The Thrill of Whitewater Canoeing - ORCKA Certification At Palmer Rapids
My constant sense of adventure has recently peaked my interest in completing a Spanish River canoe trip. This 145km trip would require us to be comfortable with handling canoes in whitewater and rapids. For all my years paddling I can honestly say that I have limited experience in whitewater and thought that seeking out a course would be the most prudent and safe option.
A quick internet search back in January of 2016 highlighted that there were a few options out there for courses. Of these options I thought that the courses offered by the Ontario Recreational Canoe and Kayak Association (ORCKA) would be the most fitting. The trouble was that ORCKA is an association made up of hundreds of certified instructors and it was not entirely clear how to go about organizing courses.
This problem was solved when we attended the Outdoor Adventure Show in Toronto in February. As if it were meant to be, there was an ORCKA booth at the show and we were able to get some much needed details. They offered up 2 suggestions for us; 1) take a River Running course if we are planning on tackling the Spanish River, 2) contact Marty Tannahill, owner of Paddle In (http://www.paddlein.com/).
That week I reached out to Marty via email and expressed an interest in a River Running course. To my surprise later that week I received a phone call from Marty to discuss the details (who calls people anymore these days? It was such a nice touch). The conversation lasted 30 minutes and Marty was able to get a sense of who I was, what I was looking for. I was impressed with Marty’s personal touch and I knew that we would be in good hands with Paddle In.
At this point in the planning I was set, but I needed to find myself a partner in crime. That natural choice was Mark Highfield. It took me less than a minute to convince Mark. The conversation went something like that:
Darren: “Hey Mark, are you interested in taking a River Running Whitewater Canoe Course”.
Darren: “Don’t you want any details?”
Mark: “No, it sounds like fun”.
That was easy.
Originally it was just going to be the 2 of us, but after consideration we thought that perhaps we would open the offer to some other friends. Recognizing the challenges of coordinating schedules with a larger group, we were hesitant, but brought the idea forward to Joe Armitage and Mike Walker. Both Joe and Mike were interested and we put together some tentative dates for the end of May.
We were to meet our instructor, Gilles Miron, at Palmer Rapids on the Lower Madawaska River. Little did we know, Palmer Rapids is a Mecca for whitewater training. We met with Gilles and he gave us a quick overview of what to expect for the next couple of days. We agreed to meet at the river’s edge at 8:30 the next morning to start. Over the next 2 days we were to complete 16 hours of course materials, both theoretical and practical.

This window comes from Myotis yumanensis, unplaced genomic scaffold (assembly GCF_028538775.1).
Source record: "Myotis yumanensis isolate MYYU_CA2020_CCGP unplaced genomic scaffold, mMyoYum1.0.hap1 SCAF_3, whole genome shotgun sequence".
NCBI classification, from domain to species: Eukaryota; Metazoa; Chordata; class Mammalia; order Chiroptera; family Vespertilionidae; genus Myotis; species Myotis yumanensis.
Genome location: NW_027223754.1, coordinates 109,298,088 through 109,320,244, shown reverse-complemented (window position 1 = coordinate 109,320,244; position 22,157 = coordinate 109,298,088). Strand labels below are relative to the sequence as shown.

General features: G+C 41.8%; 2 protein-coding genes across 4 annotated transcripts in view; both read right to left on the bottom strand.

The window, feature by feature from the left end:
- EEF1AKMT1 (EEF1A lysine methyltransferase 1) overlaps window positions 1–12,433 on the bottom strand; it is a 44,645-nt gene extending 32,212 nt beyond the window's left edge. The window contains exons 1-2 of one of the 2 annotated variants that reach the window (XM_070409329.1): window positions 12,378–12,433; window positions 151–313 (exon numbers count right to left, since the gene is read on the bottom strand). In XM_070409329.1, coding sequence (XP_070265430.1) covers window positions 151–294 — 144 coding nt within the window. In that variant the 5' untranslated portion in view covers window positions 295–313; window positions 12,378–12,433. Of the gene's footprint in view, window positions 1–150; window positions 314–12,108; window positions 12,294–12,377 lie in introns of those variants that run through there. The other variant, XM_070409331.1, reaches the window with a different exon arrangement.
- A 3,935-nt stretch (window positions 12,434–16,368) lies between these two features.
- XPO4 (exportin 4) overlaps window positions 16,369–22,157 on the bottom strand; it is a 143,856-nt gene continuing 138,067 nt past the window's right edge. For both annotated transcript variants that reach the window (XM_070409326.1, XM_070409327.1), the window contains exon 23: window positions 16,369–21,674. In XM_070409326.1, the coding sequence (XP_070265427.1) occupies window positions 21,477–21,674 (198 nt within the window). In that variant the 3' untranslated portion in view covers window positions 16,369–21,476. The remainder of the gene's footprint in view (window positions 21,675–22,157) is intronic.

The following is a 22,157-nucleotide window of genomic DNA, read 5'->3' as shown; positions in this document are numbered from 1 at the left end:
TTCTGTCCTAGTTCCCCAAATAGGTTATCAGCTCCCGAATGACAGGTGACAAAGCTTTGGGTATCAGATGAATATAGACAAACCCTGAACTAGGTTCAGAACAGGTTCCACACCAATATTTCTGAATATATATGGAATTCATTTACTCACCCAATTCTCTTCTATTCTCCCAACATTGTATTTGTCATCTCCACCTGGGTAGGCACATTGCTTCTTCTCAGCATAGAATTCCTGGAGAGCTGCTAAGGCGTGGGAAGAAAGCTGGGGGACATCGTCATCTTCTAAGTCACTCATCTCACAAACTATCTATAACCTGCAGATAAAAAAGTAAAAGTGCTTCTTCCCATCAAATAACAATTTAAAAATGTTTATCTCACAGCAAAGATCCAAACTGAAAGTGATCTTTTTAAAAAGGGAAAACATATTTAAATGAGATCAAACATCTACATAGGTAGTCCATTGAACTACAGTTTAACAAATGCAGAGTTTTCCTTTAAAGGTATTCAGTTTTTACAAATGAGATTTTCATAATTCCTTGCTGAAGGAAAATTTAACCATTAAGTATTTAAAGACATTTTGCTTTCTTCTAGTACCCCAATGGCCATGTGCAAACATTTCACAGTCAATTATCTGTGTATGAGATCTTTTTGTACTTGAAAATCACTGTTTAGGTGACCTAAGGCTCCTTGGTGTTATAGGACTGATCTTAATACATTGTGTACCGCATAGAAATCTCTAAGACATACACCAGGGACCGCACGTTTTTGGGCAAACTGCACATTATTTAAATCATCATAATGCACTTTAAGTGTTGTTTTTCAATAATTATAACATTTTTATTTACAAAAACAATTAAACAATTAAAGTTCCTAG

After a good night’s rest and a hearty breakfast we met Gilles at the agreed upon time and location. His goal was to get us out on the water as soon as possible and after the obligatory safety orientation we were out on the water.
My first big shock was how different a whitewater canoe sets up compared to what I was used to. These canoes came with air bags (inflatable floatation bags) in the front and back of the canoe and most surprising of all were the thigh straps that you literally used to secure yourself into the boat.
Gilles mentioned to us that we would most definitely end up ‘in the drink’ during the course. He quipped “Canoeing was something that we do between swims”.
I quietly began to wonder “what have I gotten us in to?”.
Gilles put us through our paces. He started with some basic canoe strokes and movements. It was clear to see that the 4 of us had developed a number of bad habits over the years. Conforming to proper mechanics proved quite challenging (for me at least) and humbled me. By mid-day we were on track and working our way into the whitewater skills that we would require.
That afternoon we were set to put all of our skills together and we practiced in the wash out of the Class III rapid at Palmer Rapids. Let me say that the learning curve is much steeper when you are thrust into it. Gilles’ harmless (at the time) joke that canoeing was what we did between swims became all too real. At this point in the course we all became very well versed at swimming rapids, canoe over canoe rescues and retrieving swamped canoes.